I've been living at The Clare at Water Tower for three weeks now. I'm still getting used to the place. Here are a few thoughts on the good and the annoying parts of living here:
My apartment is lovely, with its views of Lake Michigan and the Chicago skyline. Once I get my mirrors and pictures on the walls and out of the bathtub and one shower stall and find a few missing possessions, I'll be perfectly settled and comfortable.
The dining room food is excellent. There's no need to cook. But I have a few problems with eating here (see below).
The location can't be beat, at least for a city lover. My three-times-a-week physical therapy sessions are about four blocks away, and even in Chicago's winter weather, I've been able to walk there all but once (icy sidewalks). There's a doorman to get a taxi, too. There's also a convenient Walgreens store to provide for almost any emergency.
In the building, there's a library (still in need of organization). There's an exercise room filled with machines, one of which I actually use from time to time.
There are endless activities listed on the Clare website, although so few residents have computers that most people don't even know what's going on. Most of the activities are just getting started; people are still moving into the building.
The service is very good. Newspapers and large packages are delivered to my door, my apartment is cleaned once a week, a maintenance man is always on call (there's sometimes a wait, but that's understandable), and my extras did fit into my small storage bin (I had doubts about that). I don't have that old helpless feeling if something goes wrong.
The annoying: As I probably would at any senior residence, I feel a small decrease in independence. Instead of just going to the garage to get my car, I have to call ahead and have it delivered downstairs. It sometimes takes quite a while. Of course I use my car very seldom, and may not keep it for long. I can't leave my apartment for the public areas without giving at least a bit of attention to my appearance (I still dress more casually than most, but no dirty bathrobe or face without makeup).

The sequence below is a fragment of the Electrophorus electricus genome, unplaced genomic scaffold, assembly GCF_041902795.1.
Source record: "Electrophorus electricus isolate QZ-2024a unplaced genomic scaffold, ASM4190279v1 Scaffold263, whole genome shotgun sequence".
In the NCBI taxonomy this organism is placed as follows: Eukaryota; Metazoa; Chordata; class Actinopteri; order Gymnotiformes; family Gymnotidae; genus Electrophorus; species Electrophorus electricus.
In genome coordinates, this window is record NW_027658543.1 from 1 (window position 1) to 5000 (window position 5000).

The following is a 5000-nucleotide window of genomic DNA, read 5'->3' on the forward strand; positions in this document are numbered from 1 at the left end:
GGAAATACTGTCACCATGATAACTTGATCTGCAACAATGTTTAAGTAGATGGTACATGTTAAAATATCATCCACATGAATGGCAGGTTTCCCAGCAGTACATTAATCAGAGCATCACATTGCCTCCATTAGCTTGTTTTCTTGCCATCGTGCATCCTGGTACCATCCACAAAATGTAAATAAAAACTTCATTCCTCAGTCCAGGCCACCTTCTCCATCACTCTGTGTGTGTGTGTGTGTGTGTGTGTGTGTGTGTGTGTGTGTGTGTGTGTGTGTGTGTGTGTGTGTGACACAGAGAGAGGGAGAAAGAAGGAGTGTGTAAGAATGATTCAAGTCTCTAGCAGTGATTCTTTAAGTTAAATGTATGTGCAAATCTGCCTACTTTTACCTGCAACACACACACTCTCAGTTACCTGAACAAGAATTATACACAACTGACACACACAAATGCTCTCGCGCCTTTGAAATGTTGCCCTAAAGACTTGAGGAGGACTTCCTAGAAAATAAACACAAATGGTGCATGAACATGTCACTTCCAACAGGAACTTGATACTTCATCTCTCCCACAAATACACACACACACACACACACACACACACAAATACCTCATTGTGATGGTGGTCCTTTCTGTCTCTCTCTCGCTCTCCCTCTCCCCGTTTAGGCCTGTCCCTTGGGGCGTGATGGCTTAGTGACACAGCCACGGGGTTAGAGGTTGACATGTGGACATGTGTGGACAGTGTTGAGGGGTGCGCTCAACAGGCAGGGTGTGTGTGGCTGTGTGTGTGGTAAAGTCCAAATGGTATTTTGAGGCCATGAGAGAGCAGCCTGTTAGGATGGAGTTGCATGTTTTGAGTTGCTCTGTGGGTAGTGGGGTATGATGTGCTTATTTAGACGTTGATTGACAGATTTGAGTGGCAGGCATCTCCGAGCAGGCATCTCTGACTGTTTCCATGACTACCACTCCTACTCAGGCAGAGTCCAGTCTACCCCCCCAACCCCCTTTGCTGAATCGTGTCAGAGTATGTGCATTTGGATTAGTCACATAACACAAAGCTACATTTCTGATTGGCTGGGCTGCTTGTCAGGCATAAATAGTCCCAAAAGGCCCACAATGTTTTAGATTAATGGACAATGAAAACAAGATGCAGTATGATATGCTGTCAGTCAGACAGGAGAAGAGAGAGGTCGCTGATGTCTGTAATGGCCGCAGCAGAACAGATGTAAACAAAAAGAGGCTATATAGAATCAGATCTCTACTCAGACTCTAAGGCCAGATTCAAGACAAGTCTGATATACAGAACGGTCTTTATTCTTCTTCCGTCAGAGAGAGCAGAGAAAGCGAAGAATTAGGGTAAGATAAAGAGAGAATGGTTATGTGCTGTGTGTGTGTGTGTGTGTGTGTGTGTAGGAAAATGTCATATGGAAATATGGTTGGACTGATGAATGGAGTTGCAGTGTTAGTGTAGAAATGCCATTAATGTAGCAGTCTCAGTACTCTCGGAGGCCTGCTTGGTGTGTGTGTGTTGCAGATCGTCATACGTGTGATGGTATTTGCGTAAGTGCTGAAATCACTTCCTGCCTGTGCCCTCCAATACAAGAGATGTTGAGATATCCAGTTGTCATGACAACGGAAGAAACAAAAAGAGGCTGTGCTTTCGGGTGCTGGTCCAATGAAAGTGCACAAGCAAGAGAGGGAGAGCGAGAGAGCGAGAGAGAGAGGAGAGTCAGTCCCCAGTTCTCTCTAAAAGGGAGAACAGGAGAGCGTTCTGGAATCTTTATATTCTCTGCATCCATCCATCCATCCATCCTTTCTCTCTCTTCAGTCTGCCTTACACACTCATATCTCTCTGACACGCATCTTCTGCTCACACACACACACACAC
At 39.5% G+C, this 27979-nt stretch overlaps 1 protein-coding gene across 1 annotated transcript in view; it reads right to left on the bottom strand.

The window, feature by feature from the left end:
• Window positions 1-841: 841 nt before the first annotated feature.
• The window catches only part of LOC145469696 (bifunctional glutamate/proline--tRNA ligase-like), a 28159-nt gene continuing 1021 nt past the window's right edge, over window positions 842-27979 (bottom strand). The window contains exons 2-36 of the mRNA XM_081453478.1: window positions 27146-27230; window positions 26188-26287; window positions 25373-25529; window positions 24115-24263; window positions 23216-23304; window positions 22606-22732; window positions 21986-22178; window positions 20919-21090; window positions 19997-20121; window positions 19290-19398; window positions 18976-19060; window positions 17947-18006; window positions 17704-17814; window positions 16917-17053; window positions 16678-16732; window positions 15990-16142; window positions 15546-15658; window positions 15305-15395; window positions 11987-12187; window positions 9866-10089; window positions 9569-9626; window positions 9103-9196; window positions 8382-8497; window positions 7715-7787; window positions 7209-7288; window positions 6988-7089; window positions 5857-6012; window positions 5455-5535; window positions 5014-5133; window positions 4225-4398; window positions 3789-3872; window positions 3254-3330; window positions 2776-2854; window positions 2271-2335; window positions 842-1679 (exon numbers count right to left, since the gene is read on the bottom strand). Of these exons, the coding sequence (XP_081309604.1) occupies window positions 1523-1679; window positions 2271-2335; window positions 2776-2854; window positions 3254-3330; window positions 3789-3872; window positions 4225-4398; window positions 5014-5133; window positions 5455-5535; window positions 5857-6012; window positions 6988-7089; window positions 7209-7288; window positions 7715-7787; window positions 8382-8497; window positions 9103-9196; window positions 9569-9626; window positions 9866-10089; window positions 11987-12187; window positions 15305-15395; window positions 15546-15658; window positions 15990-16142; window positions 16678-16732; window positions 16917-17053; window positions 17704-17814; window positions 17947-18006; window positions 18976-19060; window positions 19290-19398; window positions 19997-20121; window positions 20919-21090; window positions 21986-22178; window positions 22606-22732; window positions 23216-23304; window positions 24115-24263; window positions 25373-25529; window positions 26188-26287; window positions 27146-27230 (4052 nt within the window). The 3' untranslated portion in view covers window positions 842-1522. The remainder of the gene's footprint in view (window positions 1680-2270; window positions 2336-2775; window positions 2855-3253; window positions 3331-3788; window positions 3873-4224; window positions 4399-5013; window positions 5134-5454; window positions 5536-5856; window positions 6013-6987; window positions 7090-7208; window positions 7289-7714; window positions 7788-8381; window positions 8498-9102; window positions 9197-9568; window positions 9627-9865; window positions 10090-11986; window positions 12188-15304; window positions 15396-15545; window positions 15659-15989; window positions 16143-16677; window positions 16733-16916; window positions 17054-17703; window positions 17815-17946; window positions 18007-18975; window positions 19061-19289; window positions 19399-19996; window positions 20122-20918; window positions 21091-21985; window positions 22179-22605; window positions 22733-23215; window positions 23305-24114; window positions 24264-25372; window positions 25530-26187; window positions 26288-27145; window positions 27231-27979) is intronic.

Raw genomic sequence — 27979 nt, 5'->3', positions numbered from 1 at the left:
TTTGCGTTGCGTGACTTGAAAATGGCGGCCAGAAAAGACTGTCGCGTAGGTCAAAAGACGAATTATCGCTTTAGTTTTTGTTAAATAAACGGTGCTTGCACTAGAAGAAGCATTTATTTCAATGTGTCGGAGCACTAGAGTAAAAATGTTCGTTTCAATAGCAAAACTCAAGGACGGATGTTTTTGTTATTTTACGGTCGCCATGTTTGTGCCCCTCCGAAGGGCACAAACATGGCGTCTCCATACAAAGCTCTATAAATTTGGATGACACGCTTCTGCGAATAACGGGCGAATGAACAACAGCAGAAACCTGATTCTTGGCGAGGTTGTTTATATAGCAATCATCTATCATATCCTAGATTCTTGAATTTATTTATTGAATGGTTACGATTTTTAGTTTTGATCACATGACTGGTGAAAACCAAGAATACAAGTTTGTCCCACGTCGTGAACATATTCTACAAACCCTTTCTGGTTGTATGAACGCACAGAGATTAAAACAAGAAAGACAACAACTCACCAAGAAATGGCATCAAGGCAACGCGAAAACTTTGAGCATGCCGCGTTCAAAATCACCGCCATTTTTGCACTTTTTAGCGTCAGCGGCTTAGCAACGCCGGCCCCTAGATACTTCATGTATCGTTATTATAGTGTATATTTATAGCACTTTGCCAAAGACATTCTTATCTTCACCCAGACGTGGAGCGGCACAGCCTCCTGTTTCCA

Even though I recognize their importance, I sometimes resent all the emergency call buttons in my apartment. Yes, I may need one sometime, but I annoys me that one of them slips down occasionally and brings a frantic call from the security desk. There's nothing wrong with the non-slipping ones except that they remind me I'm old.
As I've said, the food is good--too good. It's certainly not low-calorie food, with the possible exception of the Healthy Choice Breakfast (an eggwhite omelet). I lack willpower when it comes to food, so I'm tempted to eat pancakes, bacon, delicious bread, even desserts. Maybe we need a lo-cal menu or a special table for those of us with weight problems. And even the best menu can become monotonous after a while. I guess I have a problem with too much food and too much choice, not much of it healthy. It's a bit like eating out every day at the same fine restaurant. That doesn't fit my casual style very well. Of course I have a kitchen. I may have to take up cooking, thereby forfeiting part of my monthly food allowance (not cheap, of course).
It's easy to be lazy here. In a way, living here is like living in a fine hotel. The building still has growing pains, and I still have adjustment problems. My basic loner personality has kept me from making close friends so far, and it may be too late to change. That's my problem, not The Clare's. I'm not likely to turn into a social butterfly, but at least I hope to get back to doing more writing. So far, my attempts to interest my fellow seniors in computers and writing have come to naught.
My main problem is the lack of communication here. So far, I haven't received instructions for using the appliances, staff telephone numbers, or a TV channel lineup. I simply don't know whom to ask for those things. I guess I'm not good at asking questions. I wish we had a newsletter to let us know what's going on. I'd be happy to work on such a newsletter if someone would keep me informed myself. I suspect that the staff has enough to do right now.
So the saga continues. This is a beautiful, expensive place to live. As senior residences go, it may be one of the best, but perhaps I just resent the fact that I'm not young anymore. Have I been alone too long? Don't worry; I'll adjust.
Photo: northern view from my apartment